Worship should be an existential reality for believers. It should be a way of life, an hour-by-hour part of our life. It is not dependent on our physical location, our lot in life, or any external issue. Our personal relationship with God is a constant and ongoing part of life. Similarly, corporate worship is not limited to Sunday. The Lord of the Church resurrected on the first day of the week and so from its earliest days the church came to assemble and worship on Sunday, but believers can assemble and worship together on Saturday or for that matter on, say, Tuesday. Corporate worship can occur whenever the church meets and sinners are warned of judgement to come, Christ and the gospel is proclaimed, the Scripture is studied, believers pray together. In other countries and societies, a Sunday gathering might not even be an option. One wonders, however, when American churches seek to make their meetings completely convenient and informal and easy, if they haven’t lost something.

The New Testament presents to us the importance of being part of a church. We are supposed to gather together with other believers, for instruction and discipleship, for corporate worship, for encouragement and fellowship, for ministry. It isn’t optional, it isn’t something to do occasionally when it is convenient. We are supposed to be a part of each other as the body of Christ in the world. As Americans, we have great freedom to assemble in churches. If we are gathering together with other believers to worship together, to hear a clear exposition of Scripture, to sing songs of worship to God that joyfully and reverently proclaim doctrine and remind of what He has done for us in Christ, it should be a priority that exceeds our need for convenience and comfort. Our heritage as believers living in the United States is a heritage of observing the Lord’s Day, preparing our hearts, putting on some better clothes appropriate to assembling with the body of Christ, and attending church regularly, even if doing so might not always be convenient. This should happen not merely as a ritual or habit, but as a commitment from our heart.

There is no explicit New Testament statement mandating Sunday worship, certainly no limitation to corporate worship on that day, but there are several references indicating that the first day of the week was special for the earliest believers. Matthew 28:1-6 tells us of the Lord’s resurrection on the first day,

“Now after the Sabbath, as the first day of the week began to dawn, Mary Magdalene and the other Mary came to see the tomb. And behold, there was a great earthquake; for an angel of the Lord descended from heaven, and came and rolled back the stone from the door, and sat on it. His countenance was like lightning, and his clothing as white as snow. And the guards shook for fear of him, and became like dead men.But the angel answered and said to the women, “Do not be afraid, for I know that you seek Jesus who was crucified. He is not here; for He is risen, as He said. Come, see the place where the Lord lay.”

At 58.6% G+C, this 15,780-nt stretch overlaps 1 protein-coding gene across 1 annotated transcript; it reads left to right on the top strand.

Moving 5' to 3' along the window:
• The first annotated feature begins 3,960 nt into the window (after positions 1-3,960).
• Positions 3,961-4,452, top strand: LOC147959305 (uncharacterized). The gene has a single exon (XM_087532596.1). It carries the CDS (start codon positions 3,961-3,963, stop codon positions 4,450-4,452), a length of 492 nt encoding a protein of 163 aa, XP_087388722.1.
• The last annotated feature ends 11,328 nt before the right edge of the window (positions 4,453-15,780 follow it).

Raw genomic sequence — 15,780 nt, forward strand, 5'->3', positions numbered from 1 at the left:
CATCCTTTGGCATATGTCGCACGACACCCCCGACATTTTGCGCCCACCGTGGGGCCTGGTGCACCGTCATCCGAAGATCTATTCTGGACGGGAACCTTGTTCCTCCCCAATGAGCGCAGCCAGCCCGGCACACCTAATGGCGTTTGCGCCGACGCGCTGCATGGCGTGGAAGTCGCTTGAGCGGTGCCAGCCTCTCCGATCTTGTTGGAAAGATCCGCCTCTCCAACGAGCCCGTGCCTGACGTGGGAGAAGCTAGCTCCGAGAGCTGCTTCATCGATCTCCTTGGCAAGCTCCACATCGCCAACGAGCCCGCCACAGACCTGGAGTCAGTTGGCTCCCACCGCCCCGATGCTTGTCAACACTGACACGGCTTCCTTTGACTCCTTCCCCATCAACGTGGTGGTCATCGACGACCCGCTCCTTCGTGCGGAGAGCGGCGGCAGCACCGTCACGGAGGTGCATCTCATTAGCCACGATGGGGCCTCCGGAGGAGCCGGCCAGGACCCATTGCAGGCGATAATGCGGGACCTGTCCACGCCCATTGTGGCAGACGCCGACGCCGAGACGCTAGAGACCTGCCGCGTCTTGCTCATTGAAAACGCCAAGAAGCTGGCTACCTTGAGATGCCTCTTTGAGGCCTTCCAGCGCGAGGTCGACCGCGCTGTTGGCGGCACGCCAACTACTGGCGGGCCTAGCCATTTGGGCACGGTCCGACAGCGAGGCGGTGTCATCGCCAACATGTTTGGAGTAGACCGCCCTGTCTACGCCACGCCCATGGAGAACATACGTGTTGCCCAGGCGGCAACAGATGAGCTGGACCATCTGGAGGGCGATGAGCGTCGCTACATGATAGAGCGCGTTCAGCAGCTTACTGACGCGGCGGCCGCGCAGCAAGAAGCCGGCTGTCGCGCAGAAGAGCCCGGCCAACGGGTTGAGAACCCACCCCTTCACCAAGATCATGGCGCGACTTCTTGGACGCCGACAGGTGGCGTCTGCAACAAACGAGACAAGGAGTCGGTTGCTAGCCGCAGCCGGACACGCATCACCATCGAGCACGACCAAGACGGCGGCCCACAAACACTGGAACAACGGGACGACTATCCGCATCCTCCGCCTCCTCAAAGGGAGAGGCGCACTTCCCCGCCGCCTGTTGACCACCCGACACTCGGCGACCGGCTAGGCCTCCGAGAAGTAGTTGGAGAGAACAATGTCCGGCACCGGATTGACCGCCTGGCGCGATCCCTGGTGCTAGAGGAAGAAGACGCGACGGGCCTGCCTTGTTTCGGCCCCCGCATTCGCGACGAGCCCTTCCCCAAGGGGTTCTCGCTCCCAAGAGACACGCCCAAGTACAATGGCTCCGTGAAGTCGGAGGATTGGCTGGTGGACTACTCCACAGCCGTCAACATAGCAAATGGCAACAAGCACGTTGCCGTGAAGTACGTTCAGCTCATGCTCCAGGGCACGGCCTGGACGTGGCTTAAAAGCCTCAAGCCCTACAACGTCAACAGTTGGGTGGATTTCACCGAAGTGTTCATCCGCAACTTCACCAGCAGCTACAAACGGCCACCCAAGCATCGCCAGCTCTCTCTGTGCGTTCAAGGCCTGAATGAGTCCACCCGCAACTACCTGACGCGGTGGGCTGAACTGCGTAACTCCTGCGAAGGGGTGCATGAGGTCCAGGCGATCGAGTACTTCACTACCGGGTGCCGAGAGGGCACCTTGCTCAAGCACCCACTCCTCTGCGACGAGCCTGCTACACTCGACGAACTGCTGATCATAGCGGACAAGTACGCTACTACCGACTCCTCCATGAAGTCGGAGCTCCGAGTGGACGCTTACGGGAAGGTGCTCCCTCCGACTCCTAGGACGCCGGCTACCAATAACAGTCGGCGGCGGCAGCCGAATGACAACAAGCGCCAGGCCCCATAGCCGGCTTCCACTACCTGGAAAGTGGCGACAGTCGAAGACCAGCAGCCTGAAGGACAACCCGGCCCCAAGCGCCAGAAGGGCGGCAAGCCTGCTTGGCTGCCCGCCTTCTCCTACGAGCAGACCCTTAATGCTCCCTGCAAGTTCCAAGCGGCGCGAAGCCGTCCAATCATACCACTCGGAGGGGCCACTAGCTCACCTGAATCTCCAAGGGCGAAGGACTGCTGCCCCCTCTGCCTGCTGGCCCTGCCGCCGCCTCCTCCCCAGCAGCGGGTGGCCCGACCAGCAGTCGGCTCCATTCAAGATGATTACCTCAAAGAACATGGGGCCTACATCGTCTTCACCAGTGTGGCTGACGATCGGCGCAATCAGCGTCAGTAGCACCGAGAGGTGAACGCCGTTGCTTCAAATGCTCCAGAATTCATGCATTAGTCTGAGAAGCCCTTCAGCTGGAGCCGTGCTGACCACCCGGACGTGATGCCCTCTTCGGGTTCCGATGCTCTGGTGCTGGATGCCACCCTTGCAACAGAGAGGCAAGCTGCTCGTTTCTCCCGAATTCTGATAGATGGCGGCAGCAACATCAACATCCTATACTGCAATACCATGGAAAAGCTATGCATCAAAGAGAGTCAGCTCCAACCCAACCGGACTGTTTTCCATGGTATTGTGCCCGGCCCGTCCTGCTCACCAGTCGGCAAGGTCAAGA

Several other New Testament passages mention the first day. That tradition endured throughout history, and was an important part of American society for most of our history. That tradition and commitment has been slowly abandoned in recent decades. The reasons are many. Liberal churches hold to no message that is worth a zealous devotion to weekly church attendance. Prosperity takes our focus away from spiritual matters. We’re busy, have many activities and commitments. We can worship anywhere and anytime, we reason. Our favorite YouTube church is more entertaining and can be viewed anytime. Many professing Christians simply feel no need or desire to be involved with a local church.

But I’m convinced that Christians and the faithful church in America have lost something, something profound and vital, in losing our commitment to The Lord’s Day.

The Iconic Venue

“In My Father’s house are many mansions; if it were not so, I would have told you.  I go to prepare a place for you.  And if I go and prepare a place for you, I will come again and receive you to Myself; that where I am, there you may be also.”  (John 14:2-3)

     

I’ve long been a baseball fan.  With zero athletic ability, I never played much, but as a boy I followed the game.  At night, I sometimes picked up games on AM radio stations in major league cities, and often listened to the games of our local Denver Bears triple-A minor league team.  I looked at box scores each day in the newspaper.  My brother and I collected baseball cards, and we selected teams and played a game with those cards and a deck of playing cards.  On Saturday afternoons as a boy, I often watched “NBC’s Major League Baseball Game of the Week,” with announcers Curt Gowdy and Tony Kubek.  This was before cable television, and since my city did not have a major league team then,  this was usually the only televised baseball I saw.  Those games were televised from different stadiums in different cities each week.